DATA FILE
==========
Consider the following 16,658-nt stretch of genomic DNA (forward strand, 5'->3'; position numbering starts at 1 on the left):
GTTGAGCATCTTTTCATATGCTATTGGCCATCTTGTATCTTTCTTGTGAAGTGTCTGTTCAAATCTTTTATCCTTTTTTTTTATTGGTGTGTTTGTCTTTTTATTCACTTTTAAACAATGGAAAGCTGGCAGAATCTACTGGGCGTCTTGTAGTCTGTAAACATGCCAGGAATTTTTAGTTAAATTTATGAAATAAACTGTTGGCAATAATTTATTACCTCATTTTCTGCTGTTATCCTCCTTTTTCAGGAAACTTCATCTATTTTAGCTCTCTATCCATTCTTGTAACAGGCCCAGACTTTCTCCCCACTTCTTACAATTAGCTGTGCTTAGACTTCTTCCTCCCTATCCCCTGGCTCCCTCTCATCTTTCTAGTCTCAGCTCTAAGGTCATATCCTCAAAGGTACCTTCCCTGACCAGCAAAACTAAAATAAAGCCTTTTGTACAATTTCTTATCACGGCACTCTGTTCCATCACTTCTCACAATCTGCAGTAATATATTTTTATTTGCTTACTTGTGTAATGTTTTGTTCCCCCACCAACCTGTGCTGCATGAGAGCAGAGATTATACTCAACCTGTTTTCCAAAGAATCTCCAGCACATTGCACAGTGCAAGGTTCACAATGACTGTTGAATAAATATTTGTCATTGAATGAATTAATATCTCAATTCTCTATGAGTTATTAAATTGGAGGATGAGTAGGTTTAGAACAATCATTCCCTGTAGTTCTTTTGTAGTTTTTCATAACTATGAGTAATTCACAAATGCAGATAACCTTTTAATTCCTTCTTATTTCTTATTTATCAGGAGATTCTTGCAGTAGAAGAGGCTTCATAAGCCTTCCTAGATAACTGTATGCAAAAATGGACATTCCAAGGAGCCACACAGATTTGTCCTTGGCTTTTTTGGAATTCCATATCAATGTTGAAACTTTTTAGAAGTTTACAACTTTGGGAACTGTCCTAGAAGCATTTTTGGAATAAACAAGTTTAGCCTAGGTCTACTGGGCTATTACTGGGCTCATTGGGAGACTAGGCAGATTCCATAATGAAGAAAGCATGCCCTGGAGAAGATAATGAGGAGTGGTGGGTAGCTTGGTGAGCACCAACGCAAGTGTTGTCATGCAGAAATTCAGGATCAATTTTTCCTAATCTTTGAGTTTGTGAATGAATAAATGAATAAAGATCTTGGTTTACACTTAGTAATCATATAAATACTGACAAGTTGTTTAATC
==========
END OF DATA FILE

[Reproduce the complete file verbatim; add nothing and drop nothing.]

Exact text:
Consider the following 16,658-nt stretch of genomic DNA (forward strand, 5'->3'; position numbering starts at 1 on the left):
GTTGAGCATCTTTTCATATGCTATTGGCCATCTTGTATCTTTCTTGTGAAGTGTCTGTTCAAATCTTTTATCCTTTTTTTTTATTGGTGTGTTTGTCTTTTTATTCACTTTTAAACAATGGAAAGCTGGCAGAATCTACTGGGCGTCTTGTAGTCTGTAAACATGCCAGGAATTTTTAGTTAAATTTATGAAATAAACTGTTGGCAATAATTTATTACCTCATTTTCTGCTGTTATCCTCCTTTTTCAGGAAACTTCATCTATTTTAGCTCTCTATCCATTCTTGTAACAGGCCCAGACTTTCTCCCCACTTCTTACAATTAGCTGTGCTTAGACTTCTTCCTCCCTATCCCCTGGCTCCCTCTCATCTTTCTAGTCTCAGCTCTAAGGTCATATCCTCAAAGGTACCTTCCCTGACCAGCAAAACTAAAATAAAGCCTTTTGTACAATTTCTTATCACGGCACTCTGTTCCATCACTTCTCACAATCTGCAGTAATATATTTTTATTTGCTTACTTGTGTAATGTTTTGTTCCCCCACCAACCTGTGCTGCATGAGAGCAGAGATTATACTCAACCTGTTTTCCAAAGAATCTCCAGCACATTGCACAGTGCAAGGTTCACAATGACTGTTGAATAAATATTTGTCATTGAATGAATTAATATCTCAATTCTCTATGAGTTATTAAATTGGAGGATGAGTAGGTTTAGAACAATCATTCCCTGTAGTTCTTTTGTAGTTTTTCATAACTATGAGTAATTCACAAATGCAGATAACCTTTTAATTCCTTCTTATTTCTTATTTATCAGGAGATTCTTGCAGTAGAAGAGGCTTCATAAGCCTTCCTAGATAACTGTATGCAAAAATGGACATTCCAAGGAGCCACACAGATTTGTCCTTGGCTTTTTTGGAATTCCATATCAATGTTGAAACTTTTTAGAAGTTTACAACTTTGGGAACTGTCCTAGAAGCATTTTTGGAATAAACAAGTTTAGCCTAGGTCTACTGGGCTATTACTGGGCTCATTGGGAGACTAGGCAGATTCCATAATGAAGAAAGCATGCCCTGGAGAAGATAATGAGGAGTGGTGGGTAGCTTGGTGAGCACCAACGCAAGTGTTGTCATGCAGAAATTCAGGATCAATTTTTCCTAATCTTTGAGTTTGTGAATGAATAAATGAATAAAGATCTTGGTTTACACTTAGTAATCATATAAATACTGACAAGTTGTTTAATC